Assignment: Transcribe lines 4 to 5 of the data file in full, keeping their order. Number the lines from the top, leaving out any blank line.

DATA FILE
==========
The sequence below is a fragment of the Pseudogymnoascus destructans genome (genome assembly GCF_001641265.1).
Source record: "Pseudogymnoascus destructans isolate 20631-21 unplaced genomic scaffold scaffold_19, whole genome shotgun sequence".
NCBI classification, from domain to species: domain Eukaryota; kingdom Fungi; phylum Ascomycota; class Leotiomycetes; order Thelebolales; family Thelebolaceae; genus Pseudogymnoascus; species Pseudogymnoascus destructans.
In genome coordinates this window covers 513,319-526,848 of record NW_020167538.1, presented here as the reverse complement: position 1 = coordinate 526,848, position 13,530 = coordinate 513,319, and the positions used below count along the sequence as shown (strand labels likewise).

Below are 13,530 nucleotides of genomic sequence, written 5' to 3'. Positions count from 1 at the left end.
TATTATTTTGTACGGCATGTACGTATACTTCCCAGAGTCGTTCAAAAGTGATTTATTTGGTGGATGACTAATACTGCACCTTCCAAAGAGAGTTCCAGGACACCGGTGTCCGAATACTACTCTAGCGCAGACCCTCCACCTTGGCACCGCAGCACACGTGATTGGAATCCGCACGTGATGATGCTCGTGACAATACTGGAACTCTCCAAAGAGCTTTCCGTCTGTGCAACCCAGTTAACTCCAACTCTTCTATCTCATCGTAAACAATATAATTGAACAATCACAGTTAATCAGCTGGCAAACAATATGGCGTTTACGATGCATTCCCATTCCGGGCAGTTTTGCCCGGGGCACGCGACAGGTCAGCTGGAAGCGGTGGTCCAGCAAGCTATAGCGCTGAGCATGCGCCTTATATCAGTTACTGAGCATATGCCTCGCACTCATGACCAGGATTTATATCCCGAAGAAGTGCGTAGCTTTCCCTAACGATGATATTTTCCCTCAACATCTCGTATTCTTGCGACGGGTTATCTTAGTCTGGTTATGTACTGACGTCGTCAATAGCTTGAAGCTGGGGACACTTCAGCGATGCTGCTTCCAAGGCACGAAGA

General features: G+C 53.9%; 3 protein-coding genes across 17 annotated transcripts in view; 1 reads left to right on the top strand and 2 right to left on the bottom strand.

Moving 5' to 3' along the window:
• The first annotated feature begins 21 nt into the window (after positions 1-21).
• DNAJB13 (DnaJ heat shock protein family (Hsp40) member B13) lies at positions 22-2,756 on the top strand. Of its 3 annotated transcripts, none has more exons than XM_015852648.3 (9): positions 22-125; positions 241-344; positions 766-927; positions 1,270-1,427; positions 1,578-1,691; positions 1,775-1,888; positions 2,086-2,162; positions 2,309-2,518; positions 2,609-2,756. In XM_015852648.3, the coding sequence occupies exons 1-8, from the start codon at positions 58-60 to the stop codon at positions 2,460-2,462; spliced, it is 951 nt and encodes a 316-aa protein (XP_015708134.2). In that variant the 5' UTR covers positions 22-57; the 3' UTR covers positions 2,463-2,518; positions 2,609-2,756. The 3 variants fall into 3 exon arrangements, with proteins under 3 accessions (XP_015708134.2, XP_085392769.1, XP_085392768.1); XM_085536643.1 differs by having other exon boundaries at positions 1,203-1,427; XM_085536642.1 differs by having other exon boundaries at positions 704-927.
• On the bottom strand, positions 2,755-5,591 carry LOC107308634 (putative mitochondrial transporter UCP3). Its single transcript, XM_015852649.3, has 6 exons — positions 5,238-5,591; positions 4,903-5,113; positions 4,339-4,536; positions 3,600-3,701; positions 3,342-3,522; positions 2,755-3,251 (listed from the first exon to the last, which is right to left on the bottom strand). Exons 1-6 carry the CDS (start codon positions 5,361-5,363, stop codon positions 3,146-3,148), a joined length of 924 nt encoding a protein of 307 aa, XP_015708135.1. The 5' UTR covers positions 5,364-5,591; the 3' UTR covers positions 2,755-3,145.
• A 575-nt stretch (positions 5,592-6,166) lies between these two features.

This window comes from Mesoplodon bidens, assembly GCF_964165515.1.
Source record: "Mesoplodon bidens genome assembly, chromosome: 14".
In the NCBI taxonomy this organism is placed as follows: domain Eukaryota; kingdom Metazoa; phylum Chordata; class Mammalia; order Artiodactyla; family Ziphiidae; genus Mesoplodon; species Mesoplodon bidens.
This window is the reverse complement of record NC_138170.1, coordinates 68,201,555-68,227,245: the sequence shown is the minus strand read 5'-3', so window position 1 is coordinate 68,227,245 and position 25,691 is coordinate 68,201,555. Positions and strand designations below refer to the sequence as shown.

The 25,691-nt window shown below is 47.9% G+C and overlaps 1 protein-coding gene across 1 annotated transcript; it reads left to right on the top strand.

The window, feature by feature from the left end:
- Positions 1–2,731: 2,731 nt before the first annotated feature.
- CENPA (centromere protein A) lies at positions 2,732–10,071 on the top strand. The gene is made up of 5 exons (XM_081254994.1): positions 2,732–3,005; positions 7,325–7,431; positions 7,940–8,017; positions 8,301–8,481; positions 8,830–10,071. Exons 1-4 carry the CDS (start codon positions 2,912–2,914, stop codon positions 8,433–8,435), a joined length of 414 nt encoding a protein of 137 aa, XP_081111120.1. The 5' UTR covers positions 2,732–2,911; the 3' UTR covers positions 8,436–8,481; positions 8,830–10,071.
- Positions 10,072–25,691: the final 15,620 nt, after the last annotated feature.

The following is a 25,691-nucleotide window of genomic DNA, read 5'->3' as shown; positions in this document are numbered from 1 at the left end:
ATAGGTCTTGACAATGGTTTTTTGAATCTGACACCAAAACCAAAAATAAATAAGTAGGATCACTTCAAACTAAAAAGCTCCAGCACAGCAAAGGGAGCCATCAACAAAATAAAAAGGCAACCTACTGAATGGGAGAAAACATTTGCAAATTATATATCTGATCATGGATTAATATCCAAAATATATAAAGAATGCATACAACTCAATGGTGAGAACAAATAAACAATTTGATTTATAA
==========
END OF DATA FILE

In genome coordinates this window covers 513,319-526,848 of record NW_020167538.1, presented here as the reverse complement: position 1 = coordinate 526,848, position 13,530 = coordinate 513,319, and the positions used below count along the sequence as shown (strand labels likewise).

Below are 13,530 nucleotides of genomic sequence, written 5' to 3'. Positions count from 1 at the left end.